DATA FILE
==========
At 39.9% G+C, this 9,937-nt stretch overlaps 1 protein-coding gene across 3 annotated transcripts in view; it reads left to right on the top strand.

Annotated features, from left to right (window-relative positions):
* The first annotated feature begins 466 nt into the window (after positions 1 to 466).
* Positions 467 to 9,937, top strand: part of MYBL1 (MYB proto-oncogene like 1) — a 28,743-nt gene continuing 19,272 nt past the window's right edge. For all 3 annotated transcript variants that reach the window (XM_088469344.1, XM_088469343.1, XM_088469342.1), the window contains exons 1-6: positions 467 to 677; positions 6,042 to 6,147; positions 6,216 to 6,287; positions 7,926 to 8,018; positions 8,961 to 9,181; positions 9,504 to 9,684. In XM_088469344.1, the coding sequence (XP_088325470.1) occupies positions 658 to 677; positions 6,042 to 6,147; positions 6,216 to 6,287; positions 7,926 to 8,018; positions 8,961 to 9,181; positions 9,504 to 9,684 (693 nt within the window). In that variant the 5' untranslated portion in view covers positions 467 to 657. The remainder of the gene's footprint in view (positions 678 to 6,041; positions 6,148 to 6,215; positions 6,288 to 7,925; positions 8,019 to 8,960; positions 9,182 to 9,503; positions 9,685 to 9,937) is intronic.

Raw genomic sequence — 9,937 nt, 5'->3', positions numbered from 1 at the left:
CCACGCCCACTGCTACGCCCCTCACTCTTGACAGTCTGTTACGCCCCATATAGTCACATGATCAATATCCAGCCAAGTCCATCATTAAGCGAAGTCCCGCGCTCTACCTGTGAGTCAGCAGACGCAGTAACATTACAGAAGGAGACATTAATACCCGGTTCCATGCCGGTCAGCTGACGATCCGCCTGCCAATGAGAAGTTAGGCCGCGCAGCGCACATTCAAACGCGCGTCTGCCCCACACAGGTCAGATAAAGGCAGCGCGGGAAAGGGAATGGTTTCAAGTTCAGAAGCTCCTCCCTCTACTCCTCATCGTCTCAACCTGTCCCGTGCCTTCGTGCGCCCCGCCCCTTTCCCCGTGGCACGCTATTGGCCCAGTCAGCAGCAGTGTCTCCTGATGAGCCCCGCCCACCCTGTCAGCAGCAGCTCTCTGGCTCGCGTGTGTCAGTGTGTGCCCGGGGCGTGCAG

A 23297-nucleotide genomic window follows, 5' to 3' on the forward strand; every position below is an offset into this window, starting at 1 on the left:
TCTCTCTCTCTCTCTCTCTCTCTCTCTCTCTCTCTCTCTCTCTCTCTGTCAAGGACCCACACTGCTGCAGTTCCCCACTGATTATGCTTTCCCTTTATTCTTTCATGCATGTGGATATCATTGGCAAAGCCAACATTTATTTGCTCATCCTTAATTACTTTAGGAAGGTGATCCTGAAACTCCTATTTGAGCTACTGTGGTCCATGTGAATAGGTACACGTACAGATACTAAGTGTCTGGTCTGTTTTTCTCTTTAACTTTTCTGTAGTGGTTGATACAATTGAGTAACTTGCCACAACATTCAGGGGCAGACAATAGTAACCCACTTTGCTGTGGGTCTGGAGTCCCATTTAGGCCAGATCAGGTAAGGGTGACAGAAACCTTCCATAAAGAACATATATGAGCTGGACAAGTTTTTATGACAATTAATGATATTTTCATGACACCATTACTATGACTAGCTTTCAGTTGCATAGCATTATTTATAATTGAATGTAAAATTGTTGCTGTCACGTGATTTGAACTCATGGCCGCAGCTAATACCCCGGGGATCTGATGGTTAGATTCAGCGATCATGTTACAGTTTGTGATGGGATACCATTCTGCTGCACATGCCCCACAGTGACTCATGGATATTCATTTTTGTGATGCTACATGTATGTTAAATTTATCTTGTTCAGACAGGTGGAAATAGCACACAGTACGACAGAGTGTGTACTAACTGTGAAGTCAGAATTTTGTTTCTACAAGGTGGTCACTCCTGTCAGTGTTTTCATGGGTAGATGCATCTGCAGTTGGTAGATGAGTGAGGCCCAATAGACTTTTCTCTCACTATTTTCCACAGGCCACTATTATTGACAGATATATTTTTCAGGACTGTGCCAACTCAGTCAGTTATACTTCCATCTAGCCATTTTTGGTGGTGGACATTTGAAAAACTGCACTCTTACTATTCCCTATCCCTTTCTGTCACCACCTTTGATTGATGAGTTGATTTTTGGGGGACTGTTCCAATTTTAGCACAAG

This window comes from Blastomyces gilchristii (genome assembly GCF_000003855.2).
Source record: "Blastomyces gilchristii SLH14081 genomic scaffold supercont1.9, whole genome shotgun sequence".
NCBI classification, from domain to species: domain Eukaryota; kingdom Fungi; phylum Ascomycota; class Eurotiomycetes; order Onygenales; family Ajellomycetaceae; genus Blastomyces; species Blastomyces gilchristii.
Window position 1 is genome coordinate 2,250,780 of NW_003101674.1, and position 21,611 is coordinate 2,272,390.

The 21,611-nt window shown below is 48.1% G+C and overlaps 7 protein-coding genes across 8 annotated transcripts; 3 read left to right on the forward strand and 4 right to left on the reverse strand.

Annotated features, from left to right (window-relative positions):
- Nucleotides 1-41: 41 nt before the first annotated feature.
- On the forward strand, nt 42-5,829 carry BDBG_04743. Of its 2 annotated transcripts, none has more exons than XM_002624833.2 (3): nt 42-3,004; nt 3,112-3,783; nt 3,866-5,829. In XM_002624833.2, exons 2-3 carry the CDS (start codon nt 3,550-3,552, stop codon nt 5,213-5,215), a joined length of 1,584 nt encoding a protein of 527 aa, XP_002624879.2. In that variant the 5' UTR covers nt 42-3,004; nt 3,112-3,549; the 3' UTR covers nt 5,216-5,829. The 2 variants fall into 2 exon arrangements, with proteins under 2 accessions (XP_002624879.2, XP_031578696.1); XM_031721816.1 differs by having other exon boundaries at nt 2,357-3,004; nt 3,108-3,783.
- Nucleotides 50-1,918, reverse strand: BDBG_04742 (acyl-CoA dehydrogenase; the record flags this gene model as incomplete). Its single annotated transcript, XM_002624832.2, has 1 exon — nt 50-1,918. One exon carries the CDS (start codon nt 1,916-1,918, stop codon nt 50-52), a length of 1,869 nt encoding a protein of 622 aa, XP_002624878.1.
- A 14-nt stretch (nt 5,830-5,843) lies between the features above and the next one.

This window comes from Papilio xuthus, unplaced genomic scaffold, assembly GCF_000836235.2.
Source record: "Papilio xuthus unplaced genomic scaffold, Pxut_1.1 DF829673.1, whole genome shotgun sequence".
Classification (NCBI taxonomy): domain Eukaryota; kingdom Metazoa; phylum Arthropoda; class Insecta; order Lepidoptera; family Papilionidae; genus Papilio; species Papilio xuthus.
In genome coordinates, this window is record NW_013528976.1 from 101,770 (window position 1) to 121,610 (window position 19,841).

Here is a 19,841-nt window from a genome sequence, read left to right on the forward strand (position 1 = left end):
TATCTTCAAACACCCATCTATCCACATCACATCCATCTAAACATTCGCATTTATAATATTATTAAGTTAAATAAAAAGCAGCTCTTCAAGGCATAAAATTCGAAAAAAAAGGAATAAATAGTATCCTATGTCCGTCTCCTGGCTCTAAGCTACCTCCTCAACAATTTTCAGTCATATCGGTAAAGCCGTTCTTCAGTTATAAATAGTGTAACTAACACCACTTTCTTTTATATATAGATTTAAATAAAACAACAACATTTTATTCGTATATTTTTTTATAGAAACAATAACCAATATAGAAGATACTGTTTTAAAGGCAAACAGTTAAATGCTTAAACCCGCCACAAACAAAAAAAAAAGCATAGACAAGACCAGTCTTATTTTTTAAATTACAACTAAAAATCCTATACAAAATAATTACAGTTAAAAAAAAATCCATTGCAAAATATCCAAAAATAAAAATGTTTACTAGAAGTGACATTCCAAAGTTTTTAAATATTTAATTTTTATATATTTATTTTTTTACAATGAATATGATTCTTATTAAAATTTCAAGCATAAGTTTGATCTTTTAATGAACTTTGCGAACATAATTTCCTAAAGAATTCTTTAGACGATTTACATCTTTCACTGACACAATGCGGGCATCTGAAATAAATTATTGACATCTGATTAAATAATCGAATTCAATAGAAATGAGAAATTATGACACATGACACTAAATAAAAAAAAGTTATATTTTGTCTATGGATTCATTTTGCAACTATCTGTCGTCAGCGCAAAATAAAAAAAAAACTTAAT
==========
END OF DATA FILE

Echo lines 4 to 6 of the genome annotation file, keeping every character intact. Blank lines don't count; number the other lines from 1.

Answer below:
* Positions 467 to 9,937, top strand: part of MYBL1 (MYB proto-oncogene like 1) — a 28,743-nt gene continuing 19,272 nt past the window's right edge. For all 3 annotated transcript variants that reach the window (XM_088469344.1, XM_088469343.1, XM_088469342.1), the window contains exons 1-6: positions 467 to 677; positions 6,042 to 6,147; positions 6,216 to 6,287; positions 7,926 to 8,018; positions 8,961 to 9,181; positions 9,504 to 9,684. In XM_088469344.1, the coding sequence (XP_088325470.1) occupies positions 658 to 677; positions 6,042 to 6,147; positions 6,216 to 6,287; positions 7,926 to 8,018; positions 8,961 to 9,181; positions 9,504 to 9,684 (693 nt within the window). In that variant the 5' untranslated portion in view covers positions 467 to 657. The remainder of the gene's footprint in view (positions 678 to 6,041; positions 6,148 to 6,215; positions 6,288 to 7,925; positions 8,019 to 8,960; positions 9,182 to 9,503; positions 9,685 to 9,937) is intronic.

Raw genomic sequence — 9,937 nt, 5'->3', positions numbered from 1 at the left:
CCACGCCCACTGCTACGCCCCTCACTCTTGACAGTCTGTTACGCCCCATATAGTCACATGATCAATATCCAGCCAAGTCCATCATTAAGCGAAGTCCCGCGCTCTACCTGTGAGTCAGCAGACGCAGTAACATTACAGAAGGAGACATTAATACCCGGTTCCATGCCGGTCAGCTGACGATCCGCCTGCCAATGAGAAGTTAGGCCGCGCAGCGCACATTCAAACGCGCGTCTGCCCCACACAGGTCAGATAAAGGCAGCGCGGGAAAGGGAATGGTTTCAAGTTCAGAAGCTCCTCCCTCTACTCCTCATCGTCTCAACCTGTCCCGTGCCTTCGTGCGCCCCGCCCCTTTCCCCGTGGCACGCTATTGGCCCAGTCAGCAGCAGTGTCTCCTGATGAGCCCCGCCCACCCTGTCAGCAGCAGCTCTCTGGCTCGCGTGTGTCAGTGTGTGCCCGGGGCGTGCAG